Children's rights concern all children. They are based on the following principles:
Children may not be discriminated against.
Adults should do what is best for a child.
A child has the right to life and development.
Children’s opinions must be listened to.
Protected by the Convention and laws
Children's rights are protected by the UN Convention on the Rights of the Child and Finnish laws, including the Child Welfare Act.
For example, the Constitution of Finland says:
"Children shall be treated equally and as individuals and they shall be allowed to influence matters pertaining to themselves to a degree corresponding to their level of development.”
You are a child until you turn 18
Children's rights in short
No-one may be discriminated against.
The child’s best interest should be considered when making all decisions.
The state must support guardians in bringing up children.
Right to the highest possible level of health and to receive treatment when needed.
Right to an identity in official registers.
Right to a family and right to stay in touch with your family if you are happy with them.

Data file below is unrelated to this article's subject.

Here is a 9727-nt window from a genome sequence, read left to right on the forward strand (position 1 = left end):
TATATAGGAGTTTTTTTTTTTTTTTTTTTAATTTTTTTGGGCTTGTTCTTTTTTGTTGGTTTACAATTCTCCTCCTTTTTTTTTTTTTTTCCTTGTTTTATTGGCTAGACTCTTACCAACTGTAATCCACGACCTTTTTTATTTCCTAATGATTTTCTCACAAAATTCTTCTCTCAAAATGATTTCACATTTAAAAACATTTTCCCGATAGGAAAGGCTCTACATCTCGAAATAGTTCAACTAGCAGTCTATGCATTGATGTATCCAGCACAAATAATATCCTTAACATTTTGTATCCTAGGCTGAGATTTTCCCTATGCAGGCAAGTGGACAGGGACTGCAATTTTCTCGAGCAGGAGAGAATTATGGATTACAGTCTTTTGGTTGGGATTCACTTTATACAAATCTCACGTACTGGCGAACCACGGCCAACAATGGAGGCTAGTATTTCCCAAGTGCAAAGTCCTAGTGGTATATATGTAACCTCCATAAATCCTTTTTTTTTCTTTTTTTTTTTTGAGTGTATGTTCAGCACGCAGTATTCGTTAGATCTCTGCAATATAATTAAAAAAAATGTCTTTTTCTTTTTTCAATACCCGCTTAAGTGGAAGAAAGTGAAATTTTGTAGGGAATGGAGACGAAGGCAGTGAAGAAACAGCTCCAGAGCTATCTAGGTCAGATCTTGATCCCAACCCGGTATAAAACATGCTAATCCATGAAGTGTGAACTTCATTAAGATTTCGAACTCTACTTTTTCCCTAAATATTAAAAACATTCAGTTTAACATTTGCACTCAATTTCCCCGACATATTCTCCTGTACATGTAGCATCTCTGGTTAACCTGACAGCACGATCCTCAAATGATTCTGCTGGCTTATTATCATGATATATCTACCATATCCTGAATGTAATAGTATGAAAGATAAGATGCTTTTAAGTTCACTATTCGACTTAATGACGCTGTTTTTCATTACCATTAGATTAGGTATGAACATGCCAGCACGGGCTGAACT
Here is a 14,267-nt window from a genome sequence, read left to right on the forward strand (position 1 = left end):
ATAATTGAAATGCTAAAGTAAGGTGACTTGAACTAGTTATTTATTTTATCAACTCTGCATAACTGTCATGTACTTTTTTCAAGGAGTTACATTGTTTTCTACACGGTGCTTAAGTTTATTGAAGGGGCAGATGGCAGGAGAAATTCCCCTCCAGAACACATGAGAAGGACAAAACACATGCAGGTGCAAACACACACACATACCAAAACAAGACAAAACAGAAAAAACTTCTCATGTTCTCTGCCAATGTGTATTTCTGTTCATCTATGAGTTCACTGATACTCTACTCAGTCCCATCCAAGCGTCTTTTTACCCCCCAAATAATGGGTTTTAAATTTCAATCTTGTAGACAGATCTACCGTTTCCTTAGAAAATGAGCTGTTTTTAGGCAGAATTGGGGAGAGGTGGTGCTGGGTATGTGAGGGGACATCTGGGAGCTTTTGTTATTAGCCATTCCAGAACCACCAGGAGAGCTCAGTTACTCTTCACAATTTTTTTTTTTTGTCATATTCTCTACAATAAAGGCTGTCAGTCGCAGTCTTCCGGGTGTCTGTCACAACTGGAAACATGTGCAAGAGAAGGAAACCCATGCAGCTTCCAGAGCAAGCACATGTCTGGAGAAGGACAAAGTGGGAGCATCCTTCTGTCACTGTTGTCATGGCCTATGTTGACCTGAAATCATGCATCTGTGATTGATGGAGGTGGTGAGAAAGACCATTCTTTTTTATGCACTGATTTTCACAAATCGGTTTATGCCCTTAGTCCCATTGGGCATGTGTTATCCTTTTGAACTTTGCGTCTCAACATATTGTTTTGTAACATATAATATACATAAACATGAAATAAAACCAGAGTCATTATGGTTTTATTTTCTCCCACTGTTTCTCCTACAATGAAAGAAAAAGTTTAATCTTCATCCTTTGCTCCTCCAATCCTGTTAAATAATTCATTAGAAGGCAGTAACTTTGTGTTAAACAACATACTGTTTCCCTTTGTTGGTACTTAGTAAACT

Right to say your opinion, as long as it does not violate other people's rights.
Right to freedom of thought and conscience as well as to freedom of religion, taking your age into account. Right to play and free time and right to privacy. You have the right to receive information that is suitable for your age.
Right to social security and a sufficient standard of living.
Right to education and good quality teaching.
Right to your own language and culture and right to join an association.
Children must be protected from drugs and alcohol, abuse, trafficking and work that harms their development.
Right to help that supports your recovery if you have been abused.
The Convention on the Rights of the Child explains a child’s human rights
The most important document in the world for children's rights is the United Nation’s Convention on the Rights of the Child.
This convention is a human rights agreement that applies to all children under the age of 18. It lists the human rights that belong to children and says that the first responsibility for protecting them belongs to the state.
Almost all countries in the world have joined this convention. The convention entered into force in Finland in 1991.